Last Friday night, I found myself alone and left to my own devices. Mr. Magpie was at a work event that evening and had warned me that he probably wouldn’t be home until midnight, and, after I’d successfully fed, bathed, and pajama-ed mini, I took she and Tilly out for a walk around Central Park during that magical golden hour just before seven, fed mini her nighttime bottle, and rocked her to sleep.
After sliding the pocket door to mini’s nursery closed and cleaning the kitchen, I was practically radiating with joy at the thought of an entire evening to myself. It goes without saying that I adore evenings spent in conversation with Mr. Magpie, but — variety is the spice of life and there was something deliciously indulgent about having no one to account for but myself on that stray Friday night. I ordered dinner for myself (a Sweetgreen salad, which sounds boring on the surface, but Mr. Magpie is not a salad-for-dinner kind of guy, and it was just what I wanted), poured myself a glass of sparkling wine, put on my new favorite face mask (full review here; and PSA: it’s on sale RN!), lit my new candle, sat down on the couch in my favorite pajamas (I just discovered they now come in a short version!), and put on Julie + Julia. (I didn’t care for it the first time around, and was equally uninspired at my second viewing — I can’t stand the way Amy Adams plays that character for some reason. It’s cloying and overdrawn. But still — it felt so delightful to put on a borderline bad chick flick with no explanation needed.)
It reminded me of that Sex and the City episode where Carrie talks about SSB, secret single behavior: what people do when they’re alone. I remember Carrie talking about eating saltines slathered with jelly standing up at her counter with her socks on. My evening was decidedly less idiosyncratic — could I have been enjoying a more #basic night? It was like a page out of Cosmo magazine: “How to De-Stress on a Friday Night” and “10 Steps to Instant Relaxation.” But it was also perfect.
What’s your SSB? I’m wondering if you have some more inspiring and quirky ways to pass time solo — but if you don’t, let’s join hands in solidarity around our SBB — secret #basic behavior.
Post-Script: Reader Q+As.
The evening also gave me time to respond to some recent reader Q+As:
Q: My mom is coming to visit [me in D.C.] soon and each time she visits, I am disappointed to not know more shops we can visit (specifically antique stores / clothing boutiques). Was wondering if you had any recommendations for shops in DC?
A: I absolutely love the little corridor up in North Georgetown on Wisconsin Ave, just south of R Street, starting with A Mano, an adorable gift and home goods shop that has been there for a long time. You’ll find a bunch of little boutiques on your walk down Wisconsin, but for antiques, you MUST make it to The Christ Child Opportunity Shop, just south of P Street on Wisconsin Avenue. My grandmother and mother volunteer(ed) there, and they consign upscale home goods and furnishings and art and the profits go to support children in need. Mixed in among all those great little boutiques are some of my favorite eating spots — Bean Counter for good sandwiches (apparently a lot of celebrities stop in there!); Patisserie Poupon for great salads, lattes, and pastries; and Cafe Bonaparte for French bistro fare. (And there’s also an incredible wine bar further up, north of R, called Bistro Lepic. They have a wonderful wine list and Mr. Magpie and I used to go on dates there frequently!) For dessert — Thomas Sweet is a CLASSIC for ice cream, and there’s a fancy gelato spot called Dolcezza in that vicinity, too. Finally, if you have time for a manicure, I used to go to Vicky’s religiously every week for many, many years. Vicky is a doll!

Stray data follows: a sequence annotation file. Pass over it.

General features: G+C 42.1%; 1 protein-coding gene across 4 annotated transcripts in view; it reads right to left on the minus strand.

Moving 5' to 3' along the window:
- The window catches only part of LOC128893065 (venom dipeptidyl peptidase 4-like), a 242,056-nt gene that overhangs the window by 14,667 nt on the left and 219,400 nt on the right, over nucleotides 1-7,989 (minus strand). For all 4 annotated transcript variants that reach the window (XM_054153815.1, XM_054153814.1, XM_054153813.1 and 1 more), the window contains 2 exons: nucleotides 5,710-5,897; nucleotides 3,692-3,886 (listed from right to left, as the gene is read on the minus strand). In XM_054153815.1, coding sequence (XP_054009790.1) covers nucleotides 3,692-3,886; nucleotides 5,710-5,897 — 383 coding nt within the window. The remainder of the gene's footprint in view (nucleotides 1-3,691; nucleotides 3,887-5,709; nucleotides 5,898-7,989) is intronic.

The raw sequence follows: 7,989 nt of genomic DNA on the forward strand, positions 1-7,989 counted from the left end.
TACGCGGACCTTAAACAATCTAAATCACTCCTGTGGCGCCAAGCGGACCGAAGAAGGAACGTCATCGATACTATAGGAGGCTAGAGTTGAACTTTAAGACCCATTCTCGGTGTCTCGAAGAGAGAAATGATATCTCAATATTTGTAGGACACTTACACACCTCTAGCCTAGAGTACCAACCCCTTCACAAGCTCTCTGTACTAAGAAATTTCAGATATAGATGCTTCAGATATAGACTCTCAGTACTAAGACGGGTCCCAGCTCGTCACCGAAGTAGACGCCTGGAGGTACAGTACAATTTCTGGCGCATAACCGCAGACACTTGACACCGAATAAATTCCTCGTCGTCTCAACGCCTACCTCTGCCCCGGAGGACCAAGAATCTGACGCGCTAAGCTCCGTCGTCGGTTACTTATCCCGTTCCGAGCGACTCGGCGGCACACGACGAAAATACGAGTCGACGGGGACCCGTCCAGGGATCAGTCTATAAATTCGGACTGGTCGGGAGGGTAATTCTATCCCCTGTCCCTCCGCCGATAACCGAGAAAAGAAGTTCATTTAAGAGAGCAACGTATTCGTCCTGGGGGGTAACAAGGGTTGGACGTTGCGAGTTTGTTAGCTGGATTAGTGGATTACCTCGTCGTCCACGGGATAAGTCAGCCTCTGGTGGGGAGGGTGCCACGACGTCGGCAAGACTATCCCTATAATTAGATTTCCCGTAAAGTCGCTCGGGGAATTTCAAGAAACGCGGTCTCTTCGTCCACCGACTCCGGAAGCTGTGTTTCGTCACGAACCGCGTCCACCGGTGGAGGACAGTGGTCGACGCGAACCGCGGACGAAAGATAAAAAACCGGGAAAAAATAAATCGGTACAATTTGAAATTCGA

A: Oooh, this is a good one. Well, I can tell you what NOT to do: do not wear a Saloni dress with a low vee in the front (mine looked a lot like this, but from last season), as I did, because I then found it so awkward to bend down and scoop Emory up and probably flashed a thousand people. Blah. You are wise to be thinking about functionality…If I were up to a redo, I am swooning over this floaty number from Doen or pretty much any of the new arrivals at Dagny, all of which boast movement alongside eye-catching details. I know you said “casual,” but a breezy dress feels right to me.
Q: How did weaning actually go? Did you have to do anything special? Or you just stopped offering her nursing? Did she accept it? Did you have to do anything for your own body? How long did it take? What did you substitute?
A: First, a HUGE congrats to you for making it as far as you have! No small feat. You are a champion and you should be SO proud of yourself. As far as weaning goes, I’m going to be honest and say it’s not pleasant. For starters, even though I was down to only one feed a day when I weaned, it took a full week or maybe ten days for my body to stop producing milk, and those seven to ten days were so, so uncomfortable. I thought I might have had a blocked duct or something, but no — it was just normal old weaning. My suggestions: take hot showers and hand express when you’re feeling super super full. You don’t want to pump or anything because that will tell your body to keep producing milk, but a little hand expression is necessary now and then (or, it was for me, because I thought I was going to explode). I’ve also heard that people use cabbage to help dry up the milk supply (literally place leaves of cabbage in your bra), but I never tried this. People swear by it though! Also, Advil.